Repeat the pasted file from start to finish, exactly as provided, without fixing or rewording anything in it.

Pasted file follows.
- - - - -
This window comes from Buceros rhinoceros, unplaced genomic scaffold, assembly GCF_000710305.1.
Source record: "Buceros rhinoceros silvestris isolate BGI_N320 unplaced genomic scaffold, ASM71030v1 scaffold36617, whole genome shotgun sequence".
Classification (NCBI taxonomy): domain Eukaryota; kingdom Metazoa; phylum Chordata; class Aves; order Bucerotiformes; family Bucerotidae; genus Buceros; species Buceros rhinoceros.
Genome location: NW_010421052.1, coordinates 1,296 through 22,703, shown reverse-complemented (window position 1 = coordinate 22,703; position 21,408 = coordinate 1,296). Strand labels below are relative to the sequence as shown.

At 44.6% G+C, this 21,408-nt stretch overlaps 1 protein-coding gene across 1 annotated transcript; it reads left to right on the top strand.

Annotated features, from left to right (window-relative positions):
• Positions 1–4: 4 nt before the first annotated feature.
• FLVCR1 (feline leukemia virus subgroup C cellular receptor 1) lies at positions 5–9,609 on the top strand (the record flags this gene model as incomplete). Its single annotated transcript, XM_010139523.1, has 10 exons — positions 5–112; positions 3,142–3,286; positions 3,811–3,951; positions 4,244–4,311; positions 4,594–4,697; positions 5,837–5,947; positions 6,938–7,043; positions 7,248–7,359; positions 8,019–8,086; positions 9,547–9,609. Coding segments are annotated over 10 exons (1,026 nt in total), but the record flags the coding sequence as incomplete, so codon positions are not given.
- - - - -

This window comes from Buceros rhinoceros, unplaced genomic scaffold, assembly GCF_000710305.1.
Source record: "Buceros rhinoceros silvestris isolate BGI_N320 unplaced genomic scaffold, ASM71030v1 scaffold36617, whole genome shotgun sequence".
Classification (NCBI taxonomy): domain Eukaryota; kingdom Metazoa; phylum Chordata; class Aves; order Bucerotiformes; family Bucerotidae; genus Buceros; species Buceros rhinoceros.
Genome location: NW_010421052.1, coordinates 1,296 through 22,703, shown reverse-complemented (window position 1 = coordinate 22,703; position 21,408 = coordinate 1,296). Strand labels below are relative to the sequence as shown.

At 44.6% G+C, this 21,408-nt stretch overlaps 1 protein-coding gene across 1 annotated transcript; it reads left to right on the top strand.

Annotated features, from left to right (window-relative positions):
• Positions 1–4: 4 nt before the first annotated feature.
• FLVCR1 (feline leukemia virus subgroup C cellular receptor 1) lies at positions 5–9,609 on the top strand (the record flags this gene model as incomplete). Its single annotated transcript, XM_010139523.1, has 10 exons — positions 5–112; positions 3,142–3,286; positions 3,811–3,951; positions 4,244–4,311; positions 4,594–4,697; positions 5,837–5,947; positions 6,938–7,043; positions 7,248–7,359; positions 8,019–8,086; positions 9,547–9,609. Coding segments are annotated over 10 exons (1,026 nt in total), but the record flags the coding sequence as incomplete, so codon positions are not given.